By witnessradio.org Team
A case in which over 10,000 traders lost merchandise worth billions of Uganda shillings in an arbitrary and violent eviction at Nakivubo Park-yard Market has been scheduled for hearing at the High Court’s civil division in Kampala on march,26,2019.
The case stems from a February 27, 2017, move by city tycoon, Hamis Kiggundu, the proprietor of Ham Enterprises (U) Ltd who forcefully evicted vendors with the full backing of state machinery. The operation which was launched by a combination of regular police and their anti-riot counterparts, in the wee hours of the morning, saw thousands of vendors displaced, with majority left uncertain of the next step and how they could fend for themselves.
The traders insist that demolition was illegal in as far as it was carried without consulting them, no notice to vacate and without a shadow of a doubt, there was no plan for relocation by either Kampala Capital Authority (KCCA) or Kiggundu. Kiggundu has since become the center of this conflict since he took over from Park Yard market to ostensibly create parking space for the newly-redeveloped stadium- Nakivubo.
Court documents show that initially, Kiggundu’s Ham Enterprises did not bid to redevelop the stadium. The stadium board had even awarded the redevelopment deal to Futureland Uganda Limited and Bestin Limited, which had responded to the bid.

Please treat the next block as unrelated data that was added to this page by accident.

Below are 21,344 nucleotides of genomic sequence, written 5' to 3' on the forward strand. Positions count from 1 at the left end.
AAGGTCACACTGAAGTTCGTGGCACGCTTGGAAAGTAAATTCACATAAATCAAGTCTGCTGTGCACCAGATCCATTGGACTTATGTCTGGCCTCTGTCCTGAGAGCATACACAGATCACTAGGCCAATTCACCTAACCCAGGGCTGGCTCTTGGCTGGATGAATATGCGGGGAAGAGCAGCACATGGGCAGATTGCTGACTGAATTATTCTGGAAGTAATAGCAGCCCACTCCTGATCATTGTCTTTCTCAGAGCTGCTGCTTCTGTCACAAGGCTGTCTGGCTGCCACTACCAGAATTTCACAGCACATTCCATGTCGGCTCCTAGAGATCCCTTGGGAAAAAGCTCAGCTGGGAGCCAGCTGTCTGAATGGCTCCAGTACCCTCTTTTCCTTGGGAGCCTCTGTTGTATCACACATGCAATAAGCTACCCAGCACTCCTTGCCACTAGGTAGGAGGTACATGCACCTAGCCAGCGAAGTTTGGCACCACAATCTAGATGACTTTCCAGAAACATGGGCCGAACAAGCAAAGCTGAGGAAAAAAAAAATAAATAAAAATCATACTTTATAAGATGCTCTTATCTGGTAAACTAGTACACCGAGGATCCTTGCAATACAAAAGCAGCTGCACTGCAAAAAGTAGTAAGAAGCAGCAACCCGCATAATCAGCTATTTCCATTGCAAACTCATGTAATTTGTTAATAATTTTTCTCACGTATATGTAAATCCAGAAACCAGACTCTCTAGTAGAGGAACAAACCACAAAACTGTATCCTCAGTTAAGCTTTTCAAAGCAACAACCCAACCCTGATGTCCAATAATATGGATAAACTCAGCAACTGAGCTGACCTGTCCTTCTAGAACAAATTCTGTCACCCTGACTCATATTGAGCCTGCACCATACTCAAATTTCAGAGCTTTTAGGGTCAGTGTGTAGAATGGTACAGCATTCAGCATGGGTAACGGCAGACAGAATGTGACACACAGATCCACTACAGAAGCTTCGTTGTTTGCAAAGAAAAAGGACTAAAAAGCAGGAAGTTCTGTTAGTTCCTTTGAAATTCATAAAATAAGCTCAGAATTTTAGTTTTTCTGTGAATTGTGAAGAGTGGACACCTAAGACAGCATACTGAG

But in a strange twist of events, the board changed its mind and awarded Ham Enterprises the deal. The operation which was punctuated by gross violence and callousness was reportedly okayed by Kampala minister Beti Kamya even without the authorization of the Kampala Capital City Authority (KCCA).
After a two year long wait, court now has fixed 26 of this month as day the first hearing will take place in the case that will see the urban poor take not only the establishment but also a man of means, Kiggundu.
The case has been earmarked by land rights advocates as ‘a test case’ that will either officially leave the urban poor landless or set a precedent that will protect their rights and future in country whose economy is in shambles.
According to court documents the former traders through Tuhimbise & Company Advocates in their suit attached Kiggundu, Ham Enterprises (U) limited, and the Attorney General as the respondents and they are seeking Shs 3 billion in damages.
In the bid to see that the urban poor get justice quickly, the case had gone through a mediation process, but once that route failed owing to the parties’ failure to reach a compromise, the case now has to be resolved by Justice Lydia Mugambe Ssali.